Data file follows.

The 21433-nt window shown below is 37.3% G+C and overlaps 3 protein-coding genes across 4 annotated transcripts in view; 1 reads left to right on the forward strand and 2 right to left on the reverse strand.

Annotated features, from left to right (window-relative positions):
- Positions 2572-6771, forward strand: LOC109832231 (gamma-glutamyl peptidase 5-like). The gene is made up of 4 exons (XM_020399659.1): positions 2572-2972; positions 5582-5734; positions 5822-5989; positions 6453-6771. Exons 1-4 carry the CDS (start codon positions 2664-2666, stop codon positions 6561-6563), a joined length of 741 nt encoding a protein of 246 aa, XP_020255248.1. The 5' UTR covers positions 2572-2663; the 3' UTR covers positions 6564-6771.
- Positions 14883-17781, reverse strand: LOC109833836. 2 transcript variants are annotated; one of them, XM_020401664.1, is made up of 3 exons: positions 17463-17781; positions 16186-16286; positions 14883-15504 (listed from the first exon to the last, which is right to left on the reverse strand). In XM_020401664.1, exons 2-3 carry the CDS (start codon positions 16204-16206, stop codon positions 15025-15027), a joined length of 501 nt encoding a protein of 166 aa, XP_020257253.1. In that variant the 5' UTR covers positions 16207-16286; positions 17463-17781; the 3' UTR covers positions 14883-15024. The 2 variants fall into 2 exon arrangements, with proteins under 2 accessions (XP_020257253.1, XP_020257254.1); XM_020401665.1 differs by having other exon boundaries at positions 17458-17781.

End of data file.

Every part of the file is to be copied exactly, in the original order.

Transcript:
The 21433-nt window shown below is 37.3% G+C and overlaps 3 protein-coding genes across 4 annotated transcripts in view; 1 reads left to right on the forward strand and 2 right to left on the reverse strand.

Annotated features, from left to right (window-relative positions):
- Positions 2572-6771, forward strand: LOC109832231 (gamma-glutamyl peptidase 5-like). The gene is made up of 4 exons (XM_020399659.1): positions 2572-2972; positions 5582-5734; positions 5822-5989; positions 6453-6771. Exons 1-4 carry the CDS (start codon positions 2664-2666, stop codon positions 6561-6563), a joined length of 741 nt encoding a protein of 246 aa, XP_020255248.1. The 5' UTR covers positions 2572-2663; the 3' UTR covers positions 6564-6771.
- Positions 14883-17781, reverse strand: LOC109833836. 2 transcript variants are annotated; one of them, XM_020401664.1, is made up of 3 exons: positions 17463-17781; positions 16186-16286; positions 14883-15504 (listed from the first exon to the last, which is right to left on the reverse strand). In XM_020401664.1, exons 2-3 carry the CDS (start codon positions 16204-16206, stop codon positions 15025-15027), a joined length of 501 nt encoding a protein of 166 aa, XP_020257253.1. In that variant the 5' UTR covers positions 16207-16286; positions 17463-17781; the 3' UTR covers positions 14883-15024. The 2 variants fall into 2 exon arrangements, with proteins under 2 accessions (XP_020257253.1, XP_020257254.1); XM_020401665.1 differs by having other exon boundaries at positions 17458-17781.